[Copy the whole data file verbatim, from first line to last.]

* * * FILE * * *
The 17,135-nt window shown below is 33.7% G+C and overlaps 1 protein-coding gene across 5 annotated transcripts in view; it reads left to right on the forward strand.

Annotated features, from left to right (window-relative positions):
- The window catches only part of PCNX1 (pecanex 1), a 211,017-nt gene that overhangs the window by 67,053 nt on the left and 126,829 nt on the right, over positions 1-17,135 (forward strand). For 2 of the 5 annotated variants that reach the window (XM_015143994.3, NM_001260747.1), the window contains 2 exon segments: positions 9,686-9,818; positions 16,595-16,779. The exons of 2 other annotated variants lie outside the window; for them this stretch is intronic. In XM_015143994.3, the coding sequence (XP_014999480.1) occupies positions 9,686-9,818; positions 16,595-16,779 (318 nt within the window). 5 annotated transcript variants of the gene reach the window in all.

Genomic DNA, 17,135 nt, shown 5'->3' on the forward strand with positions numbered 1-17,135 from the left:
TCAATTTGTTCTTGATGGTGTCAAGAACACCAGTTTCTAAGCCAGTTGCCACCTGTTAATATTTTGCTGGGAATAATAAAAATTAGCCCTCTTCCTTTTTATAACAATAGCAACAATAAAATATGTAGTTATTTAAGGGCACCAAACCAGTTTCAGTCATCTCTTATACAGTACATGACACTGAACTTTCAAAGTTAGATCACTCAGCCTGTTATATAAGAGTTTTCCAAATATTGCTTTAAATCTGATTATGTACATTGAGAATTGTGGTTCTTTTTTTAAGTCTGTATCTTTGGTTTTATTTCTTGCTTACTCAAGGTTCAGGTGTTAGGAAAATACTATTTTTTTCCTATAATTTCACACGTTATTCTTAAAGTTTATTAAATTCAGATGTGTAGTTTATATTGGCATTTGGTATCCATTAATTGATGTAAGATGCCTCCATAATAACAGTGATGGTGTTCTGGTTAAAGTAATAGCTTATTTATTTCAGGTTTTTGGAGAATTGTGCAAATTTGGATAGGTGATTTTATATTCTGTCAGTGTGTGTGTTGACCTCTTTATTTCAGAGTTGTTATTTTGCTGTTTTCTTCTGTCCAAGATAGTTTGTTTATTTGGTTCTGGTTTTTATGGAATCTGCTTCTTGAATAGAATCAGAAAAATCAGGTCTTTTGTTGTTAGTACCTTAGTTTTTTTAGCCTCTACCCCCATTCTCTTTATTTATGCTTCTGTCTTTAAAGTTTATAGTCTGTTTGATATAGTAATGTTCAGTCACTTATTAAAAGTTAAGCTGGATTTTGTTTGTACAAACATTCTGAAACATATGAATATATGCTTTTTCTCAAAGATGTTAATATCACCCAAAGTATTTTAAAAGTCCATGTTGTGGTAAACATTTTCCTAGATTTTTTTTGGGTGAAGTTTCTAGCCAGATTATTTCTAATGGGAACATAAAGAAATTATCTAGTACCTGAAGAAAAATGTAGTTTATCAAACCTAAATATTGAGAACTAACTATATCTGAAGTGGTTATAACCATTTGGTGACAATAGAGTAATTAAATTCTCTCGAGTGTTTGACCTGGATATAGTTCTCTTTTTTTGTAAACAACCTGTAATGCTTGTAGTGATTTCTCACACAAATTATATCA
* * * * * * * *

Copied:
The 17,135-nt window shown below is 33.7% G+C and overlaps 1 protein-coding gene across 5 annotated transcripts in view; it reads left to right on the forward strand.

Annotated features, from left to right (window-relative positions):
- The window catches only part of PCNX1 (pecanex 1), a 211,017-nt gene that overhangs the window by 67,053 nt on the left and 126,829 nt on the right, over positions 1-17,135 (forward strand). For 2 of the 5 annotated variants that reach the window (XM_015143994.3, NM_001260747.1), the window contains 2 exon segments: positions 9,686-9,818; positions 16,595-16,779. The exons of 2 other annotated variants lie outside the window; for them this stretch is intronic. In XM_015143994.3, the coding sequence (XP_014999480.1) occupies positions 9,686-9,818; positions 16,595-16,779 (318 nt within the window). 5 annotated transcript variants of the gene reach the window in all.

Genomic DNA, 17,135 nt, shown 5'->3' on the forward strand with positions numbered 1-17,135 from the left:
TCAATTTGTTCTTGATGGTGTCAAGAACACCAGTTTCTAAGCCAGTTGCCACCTGTTAATATTTTGCTGGGAATAATAAAAATTAGCCCTCTTCCTTTTTATAACAATAGCAACAATAAAATATGTAGTTATTTAAGGGCACCAAACCAGTTTCAGTCATCTCTTATACAGTACATGACACTGAACTTTCAAAGTTAGATCACTCAGCCTGTTATATAAGAGTTTTCCAAATATTGCTTTAAATCTGATTATGTACATTGAGAATTGTGGTTCTTTTTTTAAGTCTGTATCTTTGGTTTTATTTCTTGCTTACTCAAGGTTCAGGTGTTAGGAAAATACTATTTTTTTCCTATAATTTCACACGTTATTCTTAAAGTTTATTAAATTCAGATGTGTAGTTTATATTGGCATTTGGTATCCATTAATTGATGTAAGATGCCTCCATAATAACAGTGATGGTGTTCTGGTTAAAGTAATAGCTTATTTATTTCAGGTTTTTGGAGAATTGTGCAAATTTGGATAGGTGATTTTATATTCTGTCAGTGTGTGTGTTGACCTCTTTATTTCAGAGTTGTTATTTTGCTGTTTTCTTCTGTCCAAGATAGTTTGTTTATTTGGTTCTGGTTTTTATGGAATCTGCTTCTTGAATAGAATCAGAAAAATCAGGTCTTTTGTTGTTAGTACCTTAGTTTTTTTAGCCTCTACCCCCATTCTCTTTATTTATGCTTCTGTCTTTAAAGTTTATAGTCTGTTTGATATAGTAATGTTCAGTCACTTATTAAAAGTTAAGCTGGATTTTGTTTGTACAAACATTCTGAAACATATGAATATATGCTTTTTCTCAAAGATGTTAATATCACCCAAAGTATTTTAAAAGTCCATGTTGTGGTAAACATTTTCCTAGATTTTTTTTGGGTGAAGTTTCTAGCCAGATTATTTCTAATGGGAACATAAAGAAATTATCTAGTACCTGAAGAAAAATGTAGTTTATCAAACCTAAATATTGAGAACTAACTATATCTGAAGTGGTTATAACCATTTGGTGACAATAGAGTAATTAAATTCTCTCGAGTGTTTGACCTGGATATAGTTCTCTTTTTTTGTAAACAACCTGTAATGCTTGTAGTGATTTCTCACACAAATTATATCA